Schepsis, Jones and Haas (2002) comment that the increase in sport-related achilles tendon injuries as going from 2 to 12 cases per 100 000 in less than 10 years. Typically, this occurs in males during their 4th and 5th decade of life (Schepsis et al., 2002). The injury also appears to occur most commonly in racquet sports such as tennis, squash, and badminton (Schepsis et al., 2002:298). It appears that this injury is the achilles heel of middle-aged male squash players.

It is important to understand the mechanisms of this injury. Hess (2010) explains that 53% of reported cases are due to the push-off mechanism (off the weight bearing leg with the knee extended). Other mechanisms include unexpected ankle dorsiflexion and violent dorsiflexion of a plantar flexed ankle during running/jumping/agility activities/activities involving eccentric loading/explosive plyometric contractions (Hess, 2010).

Figure 1: The anatomy of the Achilles Tendon

The achilles’ structure and function are also pieces of the puzzle. The achilles is an extension of two independently moving muscles, the gastrocnemius and soleus muscles, and it attaches to the posterior heel bone. The tendon is primarily composed of collagen which forms cross-links that allow it to resist high tensile forces (Hess, 2010). Forces stretching the tendon beyond 4% result in some of these cross-links failing and stretching beyond 8% is likely to result in a rupture (Hess, 2010).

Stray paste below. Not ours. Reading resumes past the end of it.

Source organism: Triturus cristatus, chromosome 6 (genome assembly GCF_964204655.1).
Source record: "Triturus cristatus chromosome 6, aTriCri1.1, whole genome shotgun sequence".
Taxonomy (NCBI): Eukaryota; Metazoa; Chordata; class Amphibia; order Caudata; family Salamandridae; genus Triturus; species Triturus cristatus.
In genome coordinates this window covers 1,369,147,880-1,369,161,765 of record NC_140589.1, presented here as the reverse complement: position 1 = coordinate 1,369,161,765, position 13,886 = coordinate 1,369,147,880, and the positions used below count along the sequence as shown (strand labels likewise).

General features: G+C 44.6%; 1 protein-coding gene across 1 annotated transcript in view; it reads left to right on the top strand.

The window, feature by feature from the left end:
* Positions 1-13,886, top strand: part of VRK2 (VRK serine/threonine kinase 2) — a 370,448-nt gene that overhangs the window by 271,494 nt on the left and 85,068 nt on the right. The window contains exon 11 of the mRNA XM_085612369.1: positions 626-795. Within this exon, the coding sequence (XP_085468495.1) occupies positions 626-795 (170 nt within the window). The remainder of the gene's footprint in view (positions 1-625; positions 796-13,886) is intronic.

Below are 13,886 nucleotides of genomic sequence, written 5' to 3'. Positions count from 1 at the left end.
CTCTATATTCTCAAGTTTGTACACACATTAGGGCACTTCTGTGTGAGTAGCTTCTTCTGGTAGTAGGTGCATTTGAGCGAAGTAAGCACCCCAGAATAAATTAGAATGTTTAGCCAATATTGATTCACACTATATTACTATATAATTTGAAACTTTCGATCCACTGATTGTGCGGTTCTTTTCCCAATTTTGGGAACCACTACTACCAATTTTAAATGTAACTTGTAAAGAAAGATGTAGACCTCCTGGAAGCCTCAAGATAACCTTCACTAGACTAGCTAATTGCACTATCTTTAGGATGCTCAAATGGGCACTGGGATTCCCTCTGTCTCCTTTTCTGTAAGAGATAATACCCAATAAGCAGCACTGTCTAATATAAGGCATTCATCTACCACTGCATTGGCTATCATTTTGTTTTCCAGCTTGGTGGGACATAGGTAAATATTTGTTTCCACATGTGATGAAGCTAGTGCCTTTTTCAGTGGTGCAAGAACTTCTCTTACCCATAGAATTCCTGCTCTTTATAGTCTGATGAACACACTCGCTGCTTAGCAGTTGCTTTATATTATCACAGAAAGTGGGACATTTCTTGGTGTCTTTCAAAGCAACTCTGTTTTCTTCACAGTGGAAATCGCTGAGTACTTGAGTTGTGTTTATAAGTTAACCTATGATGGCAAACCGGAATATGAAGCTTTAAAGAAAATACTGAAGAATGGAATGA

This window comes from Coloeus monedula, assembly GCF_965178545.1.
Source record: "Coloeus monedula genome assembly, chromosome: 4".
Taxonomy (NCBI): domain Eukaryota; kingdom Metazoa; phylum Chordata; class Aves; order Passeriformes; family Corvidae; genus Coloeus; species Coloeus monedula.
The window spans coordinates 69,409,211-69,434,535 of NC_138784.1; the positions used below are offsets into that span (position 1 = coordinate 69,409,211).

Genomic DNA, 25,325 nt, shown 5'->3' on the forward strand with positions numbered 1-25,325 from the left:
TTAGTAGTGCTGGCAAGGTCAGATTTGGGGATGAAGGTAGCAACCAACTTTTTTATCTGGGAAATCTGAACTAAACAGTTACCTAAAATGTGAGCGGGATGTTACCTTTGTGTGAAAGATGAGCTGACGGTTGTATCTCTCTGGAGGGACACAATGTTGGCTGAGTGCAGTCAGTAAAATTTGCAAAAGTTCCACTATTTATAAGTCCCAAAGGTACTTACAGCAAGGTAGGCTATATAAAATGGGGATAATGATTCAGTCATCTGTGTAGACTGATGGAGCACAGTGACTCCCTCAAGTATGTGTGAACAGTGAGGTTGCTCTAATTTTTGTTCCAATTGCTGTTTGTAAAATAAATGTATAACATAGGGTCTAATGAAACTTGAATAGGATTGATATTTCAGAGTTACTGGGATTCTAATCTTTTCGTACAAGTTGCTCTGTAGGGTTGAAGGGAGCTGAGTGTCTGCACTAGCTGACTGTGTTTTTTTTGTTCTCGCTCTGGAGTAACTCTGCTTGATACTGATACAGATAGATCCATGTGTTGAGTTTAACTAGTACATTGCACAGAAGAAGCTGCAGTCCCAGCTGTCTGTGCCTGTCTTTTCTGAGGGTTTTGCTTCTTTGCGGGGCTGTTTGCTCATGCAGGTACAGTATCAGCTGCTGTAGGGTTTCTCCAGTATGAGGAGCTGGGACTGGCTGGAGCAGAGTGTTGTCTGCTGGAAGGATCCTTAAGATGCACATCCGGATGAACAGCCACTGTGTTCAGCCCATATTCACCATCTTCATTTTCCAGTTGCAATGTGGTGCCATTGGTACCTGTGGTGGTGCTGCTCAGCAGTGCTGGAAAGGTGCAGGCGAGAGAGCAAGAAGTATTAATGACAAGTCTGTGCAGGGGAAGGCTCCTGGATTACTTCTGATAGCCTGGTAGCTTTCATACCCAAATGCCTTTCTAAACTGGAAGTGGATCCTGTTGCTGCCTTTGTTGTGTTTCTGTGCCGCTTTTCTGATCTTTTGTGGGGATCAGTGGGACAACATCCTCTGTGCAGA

Additionally, defects in the tendon’s structure could result in a rupture as it has a poor nutrient and blood supply (Hess, 2010). A rupture is also likely if degeneration and overloading occur repeatedly over extended periods of time (Hess, 2010). Therefore, it makes sense that the proposed processes for achilles tendon degeneration and rupture are tendinosis and chronic tendinopathy because these conditions cause an imbalance between tendon degeneration and repair (Hess, 2010).